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Looking back on Burbank's Disney-MGM Backlot project

Looking back on Burbank's Disney-MGM Backlot project

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Most Disneyana fans already know the history of the Disney-MGM Studios theme park, which first officially opened its gates for visitors back in May of 1989. How this project initially started off life as an Entertainment pavilion which was proposed for Epcot's Future World section.

This Epcot addition - which was to have been built between that theme park's "Land" pavilion and the "Journey into Imagination" ride - was supposed have featured an exterior that looked like a giant blue sky. In order to enter Epcot's "Entertainment" pavilion, you would have had to have pushed through the turnstiles at an old fashioned movie theater ticket booth.

Once inside, guests could have chosen between taking a ride through a new Future World show entitled "Great Movie Moments" (Which was WDI's first pass at the attraction that eventually became Disney-MGM's "Great Movie Ride"). Or they could wander through an interactive display that was designed by Disney vet Ward Kimball, which revealed how a Mickey Mouse cartoon was really put together.

It was Disney's CEO Michael Eisner who first realized that the history of motion pictures really couldn't be crammed into a single Epcot pavilion. That - if this idea was allowed to fully flower - that it could serve as the basis of a half day attraction. (To explain: A half day attraction is something like WDW's "Typhoon Lagoon" water park. Where guests could spend the morning there, then go off and visit some other section of the resort).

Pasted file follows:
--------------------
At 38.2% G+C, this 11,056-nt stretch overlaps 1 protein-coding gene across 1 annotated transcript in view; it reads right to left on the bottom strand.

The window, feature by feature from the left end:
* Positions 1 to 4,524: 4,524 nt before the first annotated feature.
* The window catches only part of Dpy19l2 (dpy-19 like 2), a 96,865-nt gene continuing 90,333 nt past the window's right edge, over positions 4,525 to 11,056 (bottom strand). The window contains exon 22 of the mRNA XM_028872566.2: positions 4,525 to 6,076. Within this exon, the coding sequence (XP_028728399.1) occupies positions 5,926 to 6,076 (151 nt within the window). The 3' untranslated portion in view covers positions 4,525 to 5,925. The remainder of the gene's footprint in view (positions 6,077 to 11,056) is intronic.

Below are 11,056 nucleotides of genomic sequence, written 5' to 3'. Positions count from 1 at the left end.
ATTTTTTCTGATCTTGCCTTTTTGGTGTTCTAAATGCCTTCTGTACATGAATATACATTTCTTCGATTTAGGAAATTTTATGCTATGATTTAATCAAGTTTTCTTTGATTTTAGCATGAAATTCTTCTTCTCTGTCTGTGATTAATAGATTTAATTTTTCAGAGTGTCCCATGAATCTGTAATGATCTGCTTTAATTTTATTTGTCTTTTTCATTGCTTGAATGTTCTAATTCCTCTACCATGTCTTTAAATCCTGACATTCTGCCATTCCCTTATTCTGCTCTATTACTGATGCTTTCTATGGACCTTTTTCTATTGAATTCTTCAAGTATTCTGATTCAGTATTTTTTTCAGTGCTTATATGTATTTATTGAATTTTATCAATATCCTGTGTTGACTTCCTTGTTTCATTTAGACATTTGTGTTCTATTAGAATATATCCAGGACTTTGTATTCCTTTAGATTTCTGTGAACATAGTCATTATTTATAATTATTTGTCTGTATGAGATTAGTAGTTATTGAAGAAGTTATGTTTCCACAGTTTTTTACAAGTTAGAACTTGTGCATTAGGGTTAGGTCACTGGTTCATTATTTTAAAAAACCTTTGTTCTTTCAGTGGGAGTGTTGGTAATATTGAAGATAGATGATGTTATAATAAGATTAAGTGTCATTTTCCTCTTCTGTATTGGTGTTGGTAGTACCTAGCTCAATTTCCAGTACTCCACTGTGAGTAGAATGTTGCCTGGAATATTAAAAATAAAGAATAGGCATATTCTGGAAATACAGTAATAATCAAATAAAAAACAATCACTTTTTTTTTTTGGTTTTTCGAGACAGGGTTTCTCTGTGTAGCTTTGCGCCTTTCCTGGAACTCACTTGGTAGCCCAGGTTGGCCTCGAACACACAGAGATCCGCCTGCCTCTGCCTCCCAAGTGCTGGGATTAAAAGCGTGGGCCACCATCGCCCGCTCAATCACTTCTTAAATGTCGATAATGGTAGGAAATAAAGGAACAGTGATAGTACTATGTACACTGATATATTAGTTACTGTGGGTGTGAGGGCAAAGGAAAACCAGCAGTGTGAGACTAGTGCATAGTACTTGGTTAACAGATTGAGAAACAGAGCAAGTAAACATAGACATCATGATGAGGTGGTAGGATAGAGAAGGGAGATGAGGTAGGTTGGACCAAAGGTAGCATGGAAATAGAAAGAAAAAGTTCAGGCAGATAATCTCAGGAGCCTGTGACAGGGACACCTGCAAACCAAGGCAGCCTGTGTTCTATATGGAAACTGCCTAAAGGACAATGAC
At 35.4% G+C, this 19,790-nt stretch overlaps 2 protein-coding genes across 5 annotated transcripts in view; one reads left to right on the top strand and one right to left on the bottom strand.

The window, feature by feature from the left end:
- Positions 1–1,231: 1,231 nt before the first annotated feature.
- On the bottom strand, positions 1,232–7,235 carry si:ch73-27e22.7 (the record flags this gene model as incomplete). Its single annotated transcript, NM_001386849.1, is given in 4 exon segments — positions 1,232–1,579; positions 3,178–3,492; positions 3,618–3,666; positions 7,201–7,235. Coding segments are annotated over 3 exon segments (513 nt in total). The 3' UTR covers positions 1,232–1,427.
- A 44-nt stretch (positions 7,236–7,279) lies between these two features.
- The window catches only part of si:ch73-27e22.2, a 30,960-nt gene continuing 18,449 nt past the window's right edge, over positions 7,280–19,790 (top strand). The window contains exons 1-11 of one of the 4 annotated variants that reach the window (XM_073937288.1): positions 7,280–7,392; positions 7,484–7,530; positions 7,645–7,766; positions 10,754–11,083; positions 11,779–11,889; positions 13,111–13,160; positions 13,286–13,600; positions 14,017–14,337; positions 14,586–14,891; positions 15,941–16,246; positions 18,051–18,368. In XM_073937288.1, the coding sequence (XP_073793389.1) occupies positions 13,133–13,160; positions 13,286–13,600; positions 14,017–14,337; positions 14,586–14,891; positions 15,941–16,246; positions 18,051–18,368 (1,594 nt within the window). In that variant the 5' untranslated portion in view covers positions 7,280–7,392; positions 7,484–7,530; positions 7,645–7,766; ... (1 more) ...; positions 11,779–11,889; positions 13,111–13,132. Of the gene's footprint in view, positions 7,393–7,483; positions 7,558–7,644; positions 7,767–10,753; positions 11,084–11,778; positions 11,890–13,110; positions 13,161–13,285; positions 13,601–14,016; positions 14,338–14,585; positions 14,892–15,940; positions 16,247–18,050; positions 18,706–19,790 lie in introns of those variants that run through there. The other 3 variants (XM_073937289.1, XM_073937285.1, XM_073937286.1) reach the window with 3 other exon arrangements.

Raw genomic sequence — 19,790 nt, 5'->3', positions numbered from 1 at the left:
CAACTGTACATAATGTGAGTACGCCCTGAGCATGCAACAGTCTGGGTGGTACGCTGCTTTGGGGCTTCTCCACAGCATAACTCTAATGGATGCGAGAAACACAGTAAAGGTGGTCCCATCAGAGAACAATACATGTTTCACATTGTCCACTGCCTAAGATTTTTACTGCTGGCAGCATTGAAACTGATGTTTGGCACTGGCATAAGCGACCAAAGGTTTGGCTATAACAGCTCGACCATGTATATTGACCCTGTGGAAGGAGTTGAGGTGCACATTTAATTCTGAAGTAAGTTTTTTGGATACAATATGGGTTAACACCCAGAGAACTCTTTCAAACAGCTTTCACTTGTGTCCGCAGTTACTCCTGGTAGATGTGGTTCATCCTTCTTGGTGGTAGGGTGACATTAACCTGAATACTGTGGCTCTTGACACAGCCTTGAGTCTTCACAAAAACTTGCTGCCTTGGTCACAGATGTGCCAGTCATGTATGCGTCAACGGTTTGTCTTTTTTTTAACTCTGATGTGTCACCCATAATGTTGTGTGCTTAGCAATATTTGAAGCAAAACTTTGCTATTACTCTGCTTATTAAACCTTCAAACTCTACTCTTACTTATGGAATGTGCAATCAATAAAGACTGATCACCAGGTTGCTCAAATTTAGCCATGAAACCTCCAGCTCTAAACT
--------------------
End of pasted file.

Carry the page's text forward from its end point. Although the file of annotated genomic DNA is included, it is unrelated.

So - with Eisner's encouragement - the Imagineers greatly expanded their initial concept for Epcot's "Entertainment' pavilion. Using about the same amount of acreage as Disneyland as well as the same basic design of the Anaheim theme park (Please note how Disney-MGM's Hollywood Boulevard echoes exactly the size & scale of Disneyland's Main Street U.S.A. area. Right down to have a movie palace - AKA the Chinese Theater - standing in for Sleeping Beauty's Castle), Disney-MGM Studios theme park came to life.

When the studio theme park opened in the Spring of 1989, it was immediately mobbed. Which was why WDI quickly abandoned the park's original "half day" plan, as the Imagineers went into overdrive to quickly "grow" Disney-MGM out into a full-size Disney theme park. Among the project that got greenlit during the theme park's frantic first five years of operation was the Sunset Boulevard expansion project, which included a certain Hollywood Hotel...of Terror!

Like I said, many Disneyana fans are already aware of Disney-MGM's history. But how many of you are aware that - due to this new Florida theme park's popularity with guests - that Michael Eisner actually toyed with turning the Disney-MGM concept into the Walt Disney Company's next franchisable attraction.?

For a brief time there, Disney's Big Cheese was deadly serious about building at least three more Disney-MGM Studio theme parks. The first one was to have been built right next door to Euro Disneyland. But - when that theme park under-performed after it initially opened in April 1992 - this plan was put on hold for nearly a decade. Before it finally went forward (in a severely truncated form) as Disneyland Paris' second gate, the Walt Disney Studios theme park.